Planning to get a loan during festivals? Know how you can manage IMEs to save more, avoid the debt trap
It is easy to get loans these days. If you have a regular income and a good credit rating, getting a loan with very small to even large banknotes won’t be a big deal. You can get the money into your account in minutes from a digital lender.
During the current festival season, a large number of people are considering getting personal loans for various needs like weddings, studies, medical bills, etc. In fact, a survey of 1,400 respondents by IndiaLends and Innovation Cell of IIM Kozhikode recently revealed that 65% of them planned to take out a personal loan before the festival season. The survey found that around 81% of Millennials between the ages of 25-35 plan to apply for a personal loan in the immediate future, mostly for education purposes, followed by debt consolidation, marriage, and more.
Personal or other loans can be repaid in IMEs. While it is easy to get loans these days, it is also important to understand how you can save more while paying off IMEs.
Experts suggest that you can end up saving money if you strategically plan to pay off your IMEs. They say that effective management of EMIs is an integral step towards long-term financial freedom.
Know what to prioritize
Pranjal Kamra, CEO of Finology, says the key to strategic management of EMIs is knowing what to prioritize first.
âAs per the Avalanche strategy, in addition to your monthly repayments, you can also try to pay off higher interest rate loans like credit cards etc. your schedule. It can help you save interest charges and get debt free faster, âKamra said.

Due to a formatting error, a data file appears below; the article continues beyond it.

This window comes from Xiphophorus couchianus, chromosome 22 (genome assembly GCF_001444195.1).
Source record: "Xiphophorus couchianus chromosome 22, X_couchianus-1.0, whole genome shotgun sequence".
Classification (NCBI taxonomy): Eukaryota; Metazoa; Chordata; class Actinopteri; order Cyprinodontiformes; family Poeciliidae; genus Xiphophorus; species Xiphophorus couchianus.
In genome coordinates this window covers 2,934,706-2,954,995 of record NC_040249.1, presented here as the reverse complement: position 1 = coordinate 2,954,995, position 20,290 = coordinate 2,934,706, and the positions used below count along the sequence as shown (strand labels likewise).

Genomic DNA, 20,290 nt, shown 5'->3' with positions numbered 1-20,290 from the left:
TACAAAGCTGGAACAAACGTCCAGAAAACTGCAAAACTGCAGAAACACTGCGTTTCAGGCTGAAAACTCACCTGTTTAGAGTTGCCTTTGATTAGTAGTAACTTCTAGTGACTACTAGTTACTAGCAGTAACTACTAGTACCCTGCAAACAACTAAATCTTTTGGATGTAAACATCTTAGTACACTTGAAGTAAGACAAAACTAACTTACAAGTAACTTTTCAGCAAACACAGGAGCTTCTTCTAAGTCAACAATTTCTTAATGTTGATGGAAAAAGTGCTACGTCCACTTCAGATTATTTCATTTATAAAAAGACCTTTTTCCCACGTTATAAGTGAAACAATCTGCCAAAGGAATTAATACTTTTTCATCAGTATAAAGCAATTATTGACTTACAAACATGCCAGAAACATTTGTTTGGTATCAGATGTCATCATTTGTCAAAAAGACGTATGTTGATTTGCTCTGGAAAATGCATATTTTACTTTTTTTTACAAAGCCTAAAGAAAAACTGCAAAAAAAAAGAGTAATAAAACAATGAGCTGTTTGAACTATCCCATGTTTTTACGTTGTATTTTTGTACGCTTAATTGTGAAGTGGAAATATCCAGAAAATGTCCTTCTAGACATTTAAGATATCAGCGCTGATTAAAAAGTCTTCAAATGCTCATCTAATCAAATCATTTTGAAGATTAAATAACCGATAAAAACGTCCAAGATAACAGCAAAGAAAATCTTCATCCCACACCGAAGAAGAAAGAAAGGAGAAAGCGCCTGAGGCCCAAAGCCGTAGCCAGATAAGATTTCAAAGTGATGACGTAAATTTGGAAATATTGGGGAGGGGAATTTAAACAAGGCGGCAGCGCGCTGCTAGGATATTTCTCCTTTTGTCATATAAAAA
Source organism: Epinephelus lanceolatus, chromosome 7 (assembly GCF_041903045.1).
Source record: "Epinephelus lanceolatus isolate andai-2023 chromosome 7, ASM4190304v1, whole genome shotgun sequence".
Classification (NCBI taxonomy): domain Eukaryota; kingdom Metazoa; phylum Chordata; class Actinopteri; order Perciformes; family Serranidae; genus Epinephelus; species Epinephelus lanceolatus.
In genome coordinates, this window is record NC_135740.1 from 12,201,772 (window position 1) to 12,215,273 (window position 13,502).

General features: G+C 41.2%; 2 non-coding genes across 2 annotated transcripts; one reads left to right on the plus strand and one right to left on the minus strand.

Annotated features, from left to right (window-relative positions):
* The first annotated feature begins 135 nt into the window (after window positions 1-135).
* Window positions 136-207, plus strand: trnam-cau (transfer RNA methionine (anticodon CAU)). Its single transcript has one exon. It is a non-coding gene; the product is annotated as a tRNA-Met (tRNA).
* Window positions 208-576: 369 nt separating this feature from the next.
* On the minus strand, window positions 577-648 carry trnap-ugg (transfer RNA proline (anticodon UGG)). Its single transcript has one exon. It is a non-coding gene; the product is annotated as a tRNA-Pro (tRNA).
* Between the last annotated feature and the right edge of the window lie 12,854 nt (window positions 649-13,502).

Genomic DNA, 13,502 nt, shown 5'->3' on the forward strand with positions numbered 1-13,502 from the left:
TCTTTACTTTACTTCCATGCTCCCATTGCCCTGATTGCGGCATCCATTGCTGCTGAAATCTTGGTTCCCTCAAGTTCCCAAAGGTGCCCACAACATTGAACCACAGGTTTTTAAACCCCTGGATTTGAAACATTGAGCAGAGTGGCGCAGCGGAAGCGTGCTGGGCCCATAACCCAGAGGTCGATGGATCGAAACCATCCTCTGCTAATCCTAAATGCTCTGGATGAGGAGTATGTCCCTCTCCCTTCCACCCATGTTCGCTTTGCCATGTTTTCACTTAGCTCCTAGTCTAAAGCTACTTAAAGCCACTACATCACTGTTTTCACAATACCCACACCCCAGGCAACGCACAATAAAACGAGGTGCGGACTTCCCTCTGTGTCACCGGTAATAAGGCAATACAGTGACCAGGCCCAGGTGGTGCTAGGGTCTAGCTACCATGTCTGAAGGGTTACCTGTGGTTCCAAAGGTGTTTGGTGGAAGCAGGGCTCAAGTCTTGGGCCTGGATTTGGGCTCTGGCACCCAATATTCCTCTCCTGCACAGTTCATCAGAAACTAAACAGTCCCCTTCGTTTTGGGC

READ ALSO | Can Bitcoin be the new gold to fund your future this festival season?
âConsolidating multiple loans into one can help better manage EMIs and save money on EMIs. One can also opt for a restructuring of the loan according to the repayment capacity or transfer the balance to other banks which charge lower rates. However, living your life entirely in debt can be overwhelming, both financially and mentally. So the rule of thumb is not to let IMEs finance luxuries that you don’t need / can’t afford yet, âhe added.
Prepayment in part or in full
Anil Pinapala, CEO and founder of Vivifi India Finance, suggests that one should consider prepaying loans in part or in full when he has additional cash on hand. But you should only do this when there is no prepayment penalty on your loan.
âIt all depends on how you plan your personal finances. The key to having a good credit rating is making your payments on time, which is essential for all of your future loan needs as well as keeping interest rates low. It goes without saying that late payments or missed payments lead to an additional financial burden, including late fees, penal interest, etc., which again increases payment charges, âPinapala said.
“A smart thing would be to consider prepaying loans in part or in full when borrowers have access to additional liquidity, but not without ensuring that there are no prepayment penalties or negotiate waiver / reduced penalties for early repayment, âhe added.
According to Abhishek Soni, CEO and co-founder of Upwards, there are two main strategies for saving money while paying off your loans:
- Repay / Seize Your Highest Interest Rate Loans First: As the name suggests, these loans will save you the maximum amount of interest charges and gradually reduce your debt load. The caveat here is that the higher interest rate loans will be of a smaller amount / shorter tenure and therefore the absolute savings might not be large.
- Repay / Seize Your Largest Loans First: While some of your larger loans may have a lower rate, the absolute cash outflow on interest charges may be higher here (given the amount higher and longer duration of these loans), so trying to pay off such loans first would be more beneficial.
âThe actual choice between the two approaches above will often be hybrid and will be based on your personal free cash flow which you can pay back to IMEs. You have to calculate the absolute outflow of interest charges per loan, then plan to pay off the loans with the highest interest charges first, which is your free cash flow, âSoni said.